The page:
A few thoughts on the recently-announced Linux Core Consortium (LCC).
Providing that none of the members of the LCC go rabidly litigious and anti-Linux, as SCO did shortly after joining the UnitedLinux effort, the LCC has a fair shot at long-term influence. It's encouraging that the group includes vendors that work with RPM-based and Debian-based distributions, but I'd like to see more from Novell/SUSE and Red Hat than the approving noises they've made so far. If Novell and/or Red Hat decide to embrace the LCC Common Core distribution, then the effort will no doubt be a success. If Novell and Red Hat snub the Common Core for their releases, it's hard to imagine how the project can be successful. It's one thing for those companies to say they approve, and yet another for them to actually jump on board.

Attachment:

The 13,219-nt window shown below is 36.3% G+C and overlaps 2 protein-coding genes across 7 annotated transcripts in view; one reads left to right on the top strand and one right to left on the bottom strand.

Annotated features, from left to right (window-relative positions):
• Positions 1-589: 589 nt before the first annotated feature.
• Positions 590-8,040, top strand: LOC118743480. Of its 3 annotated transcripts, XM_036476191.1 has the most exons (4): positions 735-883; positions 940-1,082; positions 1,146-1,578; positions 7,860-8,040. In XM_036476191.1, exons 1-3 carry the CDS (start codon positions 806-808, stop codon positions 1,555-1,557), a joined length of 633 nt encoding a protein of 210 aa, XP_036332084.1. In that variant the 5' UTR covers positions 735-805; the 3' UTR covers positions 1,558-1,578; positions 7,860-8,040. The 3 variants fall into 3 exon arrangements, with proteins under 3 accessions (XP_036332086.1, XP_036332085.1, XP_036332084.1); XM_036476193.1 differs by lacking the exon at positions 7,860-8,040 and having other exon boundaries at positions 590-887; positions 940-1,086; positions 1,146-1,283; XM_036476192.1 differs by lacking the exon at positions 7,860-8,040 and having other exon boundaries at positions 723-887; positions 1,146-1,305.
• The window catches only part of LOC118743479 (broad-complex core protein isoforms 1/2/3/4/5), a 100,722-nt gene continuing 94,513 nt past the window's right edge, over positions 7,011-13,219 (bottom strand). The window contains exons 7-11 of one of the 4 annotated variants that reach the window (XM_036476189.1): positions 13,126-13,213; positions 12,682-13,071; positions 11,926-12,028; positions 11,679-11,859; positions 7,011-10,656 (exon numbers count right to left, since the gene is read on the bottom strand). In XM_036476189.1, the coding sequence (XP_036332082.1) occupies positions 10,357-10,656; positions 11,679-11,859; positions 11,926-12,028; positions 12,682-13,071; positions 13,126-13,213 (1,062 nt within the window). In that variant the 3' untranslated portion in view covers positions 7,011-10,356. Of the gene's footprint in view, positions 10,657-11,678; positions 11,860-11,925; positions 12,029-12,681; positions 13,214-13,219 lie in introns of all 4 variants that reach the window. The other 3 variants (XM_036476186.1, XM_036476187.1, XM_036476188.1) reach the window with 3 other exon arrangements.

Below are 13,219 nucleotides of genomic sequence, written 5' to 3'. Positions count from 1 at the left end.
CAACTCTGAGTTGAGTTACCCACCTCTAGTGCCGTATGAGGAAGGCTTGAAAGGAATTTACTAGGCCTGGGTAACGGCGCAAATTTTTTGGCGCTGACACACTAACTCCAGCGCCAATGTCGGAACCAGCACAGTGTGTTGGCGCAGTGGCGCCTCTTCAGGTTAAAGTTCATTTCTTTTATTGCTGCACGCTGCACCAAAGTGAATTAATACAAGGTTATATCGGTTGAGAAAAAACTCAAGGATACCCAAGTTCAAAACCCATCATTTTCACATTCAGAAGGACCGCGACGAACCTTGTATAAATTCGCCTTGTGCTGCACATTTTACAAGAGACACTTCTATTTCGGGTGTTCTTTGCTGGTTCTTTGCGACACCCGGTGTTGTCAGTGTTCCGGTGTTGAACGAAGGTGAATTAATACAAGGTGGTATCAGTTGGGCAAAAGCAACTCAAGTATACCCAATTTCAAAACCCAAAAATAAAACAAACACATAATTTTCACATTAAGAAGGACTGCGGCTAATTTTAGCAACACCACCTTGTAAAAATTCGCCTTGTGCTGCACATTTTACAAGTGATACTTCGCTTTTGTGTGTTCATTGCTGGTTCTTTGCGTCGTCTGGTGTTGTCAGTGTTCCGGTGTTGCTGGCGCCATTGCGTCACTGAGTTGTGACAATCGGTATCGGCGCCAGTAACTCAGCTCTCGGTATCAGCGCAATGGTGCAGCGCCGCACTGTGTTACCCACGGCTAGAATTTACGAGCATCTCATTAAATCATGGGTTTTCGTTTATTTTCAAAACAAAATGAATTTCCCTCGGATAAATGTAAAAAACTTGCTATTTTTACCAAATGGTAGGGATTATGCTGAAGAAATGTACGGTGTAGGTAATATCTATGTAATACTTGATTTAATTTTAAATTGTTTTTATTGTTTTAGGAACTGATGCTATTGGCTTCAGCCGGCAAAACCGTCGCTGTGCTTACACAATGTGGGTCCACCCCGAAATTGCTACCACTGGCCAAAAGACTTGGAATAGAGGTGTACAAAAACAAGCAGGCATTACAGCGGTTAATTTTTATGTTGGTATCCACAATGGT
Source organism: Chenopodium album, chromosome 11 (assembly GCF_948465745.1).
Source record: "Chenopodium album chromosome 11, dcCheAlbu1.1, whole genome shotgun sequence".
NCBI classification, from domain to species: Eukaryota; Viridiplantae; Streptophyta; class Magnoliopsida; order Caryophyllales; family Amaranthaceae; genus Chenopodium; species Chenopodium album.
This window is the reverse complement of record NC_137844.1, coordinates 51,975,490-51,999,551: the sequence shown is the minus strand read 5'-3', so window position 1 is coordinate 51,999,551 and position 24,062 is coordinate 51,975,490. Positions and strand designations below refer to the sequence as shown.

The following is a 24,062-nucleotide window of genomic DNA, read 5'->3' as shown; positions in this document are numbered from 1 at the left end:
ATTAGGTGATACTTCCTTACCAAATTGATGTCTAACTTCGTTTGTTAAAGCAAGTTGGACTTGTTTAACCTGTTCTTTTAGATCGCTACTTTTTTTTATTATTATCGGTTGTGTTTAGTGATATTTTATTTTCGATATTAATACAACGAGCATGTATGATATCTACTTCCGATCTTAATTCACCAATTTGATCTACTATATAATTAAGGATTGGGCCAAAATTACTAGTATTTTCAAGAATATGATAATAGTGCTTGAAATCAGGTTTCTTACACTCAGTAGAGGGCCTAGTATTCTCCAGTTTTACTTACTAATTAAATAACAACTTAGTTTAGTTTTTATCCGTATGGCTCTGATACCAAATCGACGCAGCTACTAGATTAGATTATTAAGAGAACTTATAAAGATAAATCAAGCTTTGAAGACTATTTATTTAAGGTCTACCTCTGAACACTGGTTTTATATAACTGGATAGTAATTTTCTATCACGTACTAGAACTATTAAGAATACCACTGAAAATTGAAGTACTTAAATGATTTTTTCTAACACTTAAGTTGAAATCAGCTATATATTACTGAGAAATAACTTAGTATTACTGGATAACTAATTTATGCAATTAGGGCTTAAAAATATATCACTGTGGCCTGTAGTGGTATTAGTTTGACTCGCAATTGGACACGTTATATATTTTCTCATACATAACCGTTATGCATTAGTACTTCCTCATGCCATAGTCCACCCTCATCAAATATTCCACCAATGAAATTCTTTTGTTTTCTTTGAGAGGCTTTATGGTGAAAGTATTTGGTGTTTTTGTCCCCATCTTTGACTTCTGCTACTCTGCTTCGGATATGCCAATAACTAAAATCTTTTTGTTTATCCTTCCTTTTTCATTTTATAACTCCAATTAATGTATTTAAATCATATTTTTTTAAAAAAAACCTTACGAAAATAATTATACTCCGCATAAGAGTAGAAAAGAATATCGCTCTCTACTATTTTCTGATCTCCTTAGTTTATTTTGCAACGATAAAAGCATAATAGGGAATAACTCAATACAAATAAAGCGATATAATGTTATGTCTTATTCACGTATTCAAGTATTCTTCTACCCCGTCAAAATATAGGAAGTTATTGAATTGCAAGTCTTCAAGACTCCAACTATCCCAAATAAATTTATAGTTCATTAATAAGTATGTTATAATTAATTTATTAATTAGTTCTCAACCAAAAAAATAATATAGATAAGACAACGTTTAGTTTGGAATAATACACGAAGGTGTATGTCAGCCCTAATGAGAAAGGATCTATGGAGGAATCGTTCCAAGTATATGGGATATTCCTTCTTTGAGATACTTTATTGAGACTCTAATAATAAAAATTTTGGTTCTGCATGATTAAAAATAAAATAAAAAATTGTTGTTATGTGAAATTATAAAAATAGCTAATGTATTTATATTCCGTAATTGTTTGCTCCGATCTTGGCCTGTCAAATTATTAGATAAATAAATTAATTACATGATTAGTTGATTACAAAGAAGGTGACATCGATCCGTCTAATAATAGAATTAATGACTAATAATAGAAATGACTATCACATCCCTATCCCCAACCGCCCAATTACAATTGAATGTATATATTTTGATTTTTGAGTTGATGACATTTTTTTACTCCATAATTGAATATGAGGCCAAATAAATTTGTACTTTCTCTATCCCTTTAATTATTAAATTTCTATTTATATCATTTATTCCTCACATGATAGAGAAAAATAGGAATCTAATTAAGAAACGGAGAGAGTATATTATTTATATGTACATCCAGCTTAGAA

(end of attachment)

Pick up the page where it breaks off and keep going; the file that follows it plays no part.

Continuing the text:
I'm also curious whether or not the LCC folks will go the UnitedLinux route in terms of distributing the core distribution. The UnitedLinux distribution was not made available for public download or testing, which limited its usefulness as a community standard.
The LCC effort should be a no-brainer for Sun. Sun execs continue to take pot-shots at Red Hat, claiming that Red Hat's Enterprise Linux amounts to "vendor lock-in." If Sun truly wants to contribute to a universal Linux standard, then the company should be fully behind the LCC.
The LCC is a topic we'll be coming back to. I'd like to hear what your thoughts are in the meantime. Is the LCC a great idea, or just an attempt to catch up to Red Hat by second-string Linux vendors?